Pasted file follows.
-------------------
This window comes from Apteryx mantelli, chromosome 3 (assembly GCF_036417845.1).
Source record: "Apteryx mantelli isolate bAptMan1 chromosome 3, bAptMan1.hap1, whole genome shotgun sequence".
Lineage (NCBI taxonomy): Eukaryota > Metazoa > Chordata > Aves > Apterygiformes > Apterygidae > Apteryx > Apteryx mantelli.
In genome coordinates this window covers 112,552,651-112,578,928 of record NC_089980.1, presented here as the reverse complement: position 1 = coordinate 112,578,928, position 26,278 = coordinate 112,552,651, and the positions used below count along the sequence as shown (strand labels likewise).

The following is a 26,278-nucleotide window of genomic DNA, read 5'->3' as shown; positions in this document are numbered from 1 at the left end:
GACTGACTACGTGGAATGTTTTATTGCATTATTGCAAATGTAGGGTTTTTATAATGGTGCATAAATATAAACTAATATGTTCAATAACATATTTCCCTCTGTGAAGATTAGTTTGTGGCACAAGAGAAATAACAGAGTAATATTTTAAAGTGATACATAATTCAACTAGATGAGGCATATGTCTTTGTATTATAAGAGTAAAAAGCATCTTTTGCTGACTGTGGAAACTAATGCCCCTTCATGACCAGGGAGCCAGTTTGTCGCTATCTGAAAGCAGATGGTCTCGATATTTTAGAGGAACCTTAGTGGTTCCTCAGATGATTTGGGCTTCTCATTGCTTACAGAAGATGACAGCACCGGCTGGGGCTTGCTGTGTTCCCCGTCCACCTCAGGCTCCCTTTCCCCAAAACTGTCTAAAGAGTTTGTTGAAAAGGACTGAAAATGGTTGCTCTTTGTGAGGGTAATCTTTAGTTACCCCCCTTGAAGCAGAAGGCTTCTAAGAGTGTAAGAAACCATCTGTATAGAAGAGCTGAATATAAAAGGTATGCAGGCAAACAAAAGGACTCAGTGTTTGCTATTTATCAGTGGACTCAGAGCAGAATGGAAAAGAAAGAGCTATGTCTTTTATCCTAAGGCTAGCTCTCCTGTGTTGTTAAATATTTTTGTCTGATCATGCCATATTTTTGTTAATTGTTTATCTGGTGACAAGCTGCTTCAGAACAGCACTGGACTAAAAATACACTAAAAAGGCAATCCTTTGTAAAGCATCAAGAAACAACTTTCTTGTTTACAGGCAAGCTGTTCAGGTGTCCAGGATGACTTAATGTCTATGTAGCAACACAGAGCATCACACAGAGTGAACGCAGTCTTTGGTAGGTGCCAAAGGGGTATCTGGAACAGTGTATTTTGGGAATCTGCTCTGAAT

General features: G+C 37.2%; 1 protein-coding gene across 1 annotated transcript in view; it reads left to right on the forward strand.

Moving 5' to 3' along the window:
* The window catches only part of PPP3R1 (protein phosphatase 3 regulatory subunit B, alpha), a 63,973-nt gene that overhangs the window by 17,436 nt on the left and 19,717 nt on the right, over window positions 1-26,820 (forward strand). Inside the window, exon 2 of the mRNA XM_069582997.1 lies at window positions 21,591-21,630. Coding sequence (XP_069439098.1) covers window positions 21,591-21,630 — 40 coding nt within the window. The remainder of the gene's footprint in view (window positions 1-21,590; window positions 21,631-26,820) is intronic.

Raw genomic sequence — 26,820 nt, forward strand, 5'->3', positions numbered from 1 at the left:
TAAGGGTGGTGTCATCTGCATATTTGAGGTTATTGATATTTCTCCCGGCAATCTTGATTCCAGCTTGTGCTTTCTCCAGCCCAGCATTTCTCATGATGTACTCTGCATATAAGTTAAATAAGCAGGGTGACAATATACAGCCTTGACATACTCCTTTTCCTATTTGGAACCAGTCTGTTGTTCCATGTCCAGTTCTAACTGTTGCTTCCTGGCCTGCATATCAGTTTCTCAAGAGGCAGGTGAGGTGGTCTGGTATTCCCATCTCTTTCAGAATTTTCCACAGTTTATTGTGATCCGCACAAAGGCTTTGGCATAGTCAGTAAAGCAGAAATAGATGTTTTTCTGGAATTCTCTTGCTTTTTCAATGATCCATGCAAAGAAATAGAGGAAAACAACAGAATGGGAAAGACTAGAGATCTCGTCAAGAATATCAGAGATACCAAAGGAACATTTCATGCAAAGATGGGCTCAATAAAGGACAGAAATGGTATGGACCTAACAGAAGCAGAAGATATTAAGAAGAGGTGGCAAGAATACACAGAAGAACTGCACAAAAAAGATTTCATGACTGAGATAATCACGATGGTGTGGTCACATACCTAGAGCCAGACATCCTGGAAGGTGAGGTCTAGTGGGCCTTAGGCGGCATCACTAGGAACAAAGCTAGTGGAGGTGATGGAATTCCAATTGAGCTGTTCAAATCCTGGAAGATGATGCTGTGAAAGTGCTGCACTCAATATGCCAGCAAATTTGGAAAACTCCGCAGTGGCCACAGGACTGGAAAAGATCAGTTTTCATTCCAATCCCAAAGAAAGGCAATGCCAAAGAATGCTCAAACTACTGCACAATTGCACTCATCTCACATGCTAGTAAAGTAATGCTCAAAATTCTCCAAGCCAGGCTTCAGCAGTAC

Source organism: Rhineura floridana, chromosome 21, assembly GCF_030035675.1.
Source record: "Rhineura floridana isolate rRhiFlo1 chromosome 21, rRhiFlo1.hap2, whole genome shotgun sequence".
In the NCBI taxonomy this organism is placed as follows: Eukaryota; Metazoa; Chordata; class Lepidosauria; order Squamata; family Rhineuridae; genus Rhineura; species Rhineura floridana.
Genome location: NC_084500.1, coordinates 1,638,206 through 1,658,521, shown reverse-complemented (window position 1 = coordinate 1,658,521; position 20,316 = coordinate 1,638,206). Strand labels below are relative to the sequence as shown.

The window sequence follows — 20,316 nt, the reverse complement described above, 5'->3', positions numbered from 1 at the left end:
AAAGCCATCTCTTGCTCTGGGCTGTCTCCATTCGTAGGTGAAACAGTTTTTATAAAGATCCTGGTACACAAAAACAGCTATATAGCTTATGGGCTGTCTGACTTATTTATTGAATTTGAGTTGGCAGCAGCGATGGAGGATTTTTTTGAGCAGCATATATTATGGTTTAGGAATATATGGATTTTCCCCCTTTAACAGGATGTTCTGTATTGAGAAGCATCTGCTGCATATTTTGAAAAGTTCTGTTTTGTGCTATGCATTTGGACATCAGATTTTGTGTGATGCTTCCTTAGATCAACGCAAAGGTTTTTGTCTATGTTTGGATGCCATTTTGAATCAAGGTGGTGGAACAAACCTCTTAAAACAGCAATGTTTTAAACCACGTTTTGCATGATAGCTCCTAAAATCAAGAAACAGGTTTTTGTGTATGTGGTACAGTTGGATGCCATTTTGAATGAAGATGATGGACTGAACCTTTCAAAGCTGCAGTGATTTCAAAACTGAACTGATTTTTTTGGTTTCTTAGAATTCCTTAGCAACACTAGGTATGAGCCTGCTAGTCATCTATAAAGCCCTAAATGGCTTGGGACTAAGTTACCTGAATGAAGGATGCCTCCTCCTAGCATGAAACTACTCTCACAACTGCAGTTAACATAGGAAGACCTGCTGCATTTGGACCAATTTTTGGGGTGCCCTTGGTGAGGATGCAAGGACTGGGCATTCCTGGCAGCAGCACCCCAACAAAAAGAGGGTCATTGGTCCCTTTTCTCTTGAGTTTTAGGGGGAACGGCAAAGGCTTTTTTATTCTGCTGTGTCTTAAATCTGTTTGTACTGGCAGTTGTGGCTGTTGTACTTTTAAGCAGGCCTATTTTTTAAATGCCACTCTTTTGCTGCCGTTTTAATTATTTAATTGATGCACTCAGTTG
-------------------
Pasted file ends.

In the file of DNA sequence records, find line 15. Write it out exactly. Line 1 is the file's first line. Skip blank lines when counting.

Genome location: NC_084500.1, coordinates 1,638,206 through 1,658,521, shown reverse-complemented (window position 1 = coordinate 1,658,521; position 20,316 = coordinate 1,638,206). Strand labels below are relative to the sequence as shown.